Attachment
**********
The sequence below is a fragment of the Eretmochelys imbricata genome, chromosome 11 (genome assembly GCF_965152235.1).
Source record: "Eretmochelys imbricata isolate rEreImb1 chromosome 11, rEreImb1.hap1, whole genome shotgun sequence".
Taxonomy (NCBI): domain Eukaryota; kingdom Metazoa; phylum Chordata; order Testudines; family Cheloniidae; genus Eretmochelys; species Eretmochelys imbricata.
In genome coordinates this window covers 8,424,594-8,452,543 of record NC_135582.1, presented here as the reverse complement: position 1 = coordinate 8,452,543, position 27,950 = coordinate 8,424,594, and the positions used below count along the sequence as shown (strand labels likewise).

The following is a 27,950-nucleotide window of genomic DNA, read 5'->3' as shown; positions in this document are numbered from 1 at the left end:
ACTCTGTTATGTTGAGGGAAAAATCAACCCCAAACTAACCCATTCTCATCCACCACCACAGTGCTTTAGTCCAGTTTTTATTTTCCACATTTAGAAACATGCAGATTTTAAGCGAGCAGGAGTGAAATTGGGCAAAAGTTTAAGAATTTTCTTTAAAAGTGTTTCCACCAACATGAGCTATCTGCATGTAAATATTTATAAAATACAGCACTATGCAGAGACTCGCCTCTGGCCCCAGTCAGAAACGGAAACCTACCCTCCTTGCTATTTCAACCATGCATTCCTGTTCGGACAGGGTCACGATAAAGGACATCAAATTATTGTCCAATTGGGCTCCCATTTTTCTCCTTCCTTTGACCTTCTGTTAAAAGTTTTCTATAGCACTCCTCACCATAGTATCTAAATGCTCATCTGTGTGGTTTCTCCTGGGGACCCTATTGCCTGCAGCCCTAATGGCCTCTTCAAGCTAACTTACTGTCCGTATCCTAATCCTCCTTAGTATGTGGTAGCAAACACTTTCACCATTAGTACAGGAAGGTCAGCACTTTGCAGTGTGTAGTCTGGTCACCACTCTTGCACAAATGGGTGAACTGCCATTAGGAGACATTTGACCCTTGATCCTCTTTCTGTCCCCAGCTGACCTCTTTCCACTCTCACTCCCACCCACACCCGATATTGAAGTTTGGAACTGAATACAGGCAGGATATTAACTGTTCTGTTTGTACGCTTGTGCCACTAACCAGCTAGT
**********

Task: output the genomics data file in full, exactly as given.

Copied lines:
The sequence below is a fragment of the Eretmochelys imbricata genome, chromosome 11 (genome assembly GCF_965152235.1).
Source record: "Eretmochelys imbricata isolate rEreImb1 chromosome 11, rEreImb1.hap1, whole genome shotgun sequence".
Taxonomy (NCBI): domain Eukaryota; kingdom Metazoa; phylum Chordata; order Testudines; family Cheloniidae; genus Eretmochelys; species Eretmochelys imbricata.
In genome coordinates this window covers 8,424,594-8,452,543 of record NC_135582.1, presented here as the reverse complement: position 1 = coordinate 8,452,543, position 27,950 = coordinate 8,424,594, and the positions used below count along the sequence as shown (strand labels likewise).

The following is a 27,950-nucleotide window of genomic DNA, read 5'->3' as shown; positions in this document are numbered from 1 at the left end:
ACTCTGTTATGTTGAGGGAAAAATCAACCCCAAACTAACCCATTCTCATCCACCACCACAGTGCTTTAGTCCAGTTTTTATTTTCCACATTTAGAAACATGCAGATTTTAAGCGAGCAGGAGTGAAATTGGGCAAAAGTTTAAGAATTTTCTTTAAAAGTGTTTCCACCAACATGAGCTATCTGCATGTAAATATTTATAAAATACAGCACTATGCAGAGACTCGCCTCTGGCCCCAGTCAGAAACGGAAACCTACCCTCCTTGCTATTTCAACCATGCATTCCTGTTCGGACAGGGTCACGATAAAGGACATCAAATTATTGTCCAATTGGGCTCCCATTTTTCTCCTTCCTTTGACCTTCTGTTAAAAGTTTTCTATAGCACTCCTCACCATAGTATCTAAATGCTCATCTGTGTGGTTTCTCCTGGGGACCCTATTGCCTGCAGCCCTAATGGCCTCTTCAAGCTAACTTACTGTCCGTATCCTAATCCTCCTTAGTATGTGGTAGCAAACACTTTCACCATTAGTACAGGAAGGTCAGCACTTTGCAGTGTGTAGTCTGGTCACCACTCTTGCACAAATGGGTGAACTGCCATTAGGAGACATTTGACCCTTGATCCTCTTTCTGTCCCCAGCTGACCTCTTTCCACTCTCACTCCCACCCACACCCGATATTGAAGTTTGGAACTGAATACAGGCAGGATATTAACTGTTCTGTTTGTACGCTTGTGCCACTAACCAGCTAGT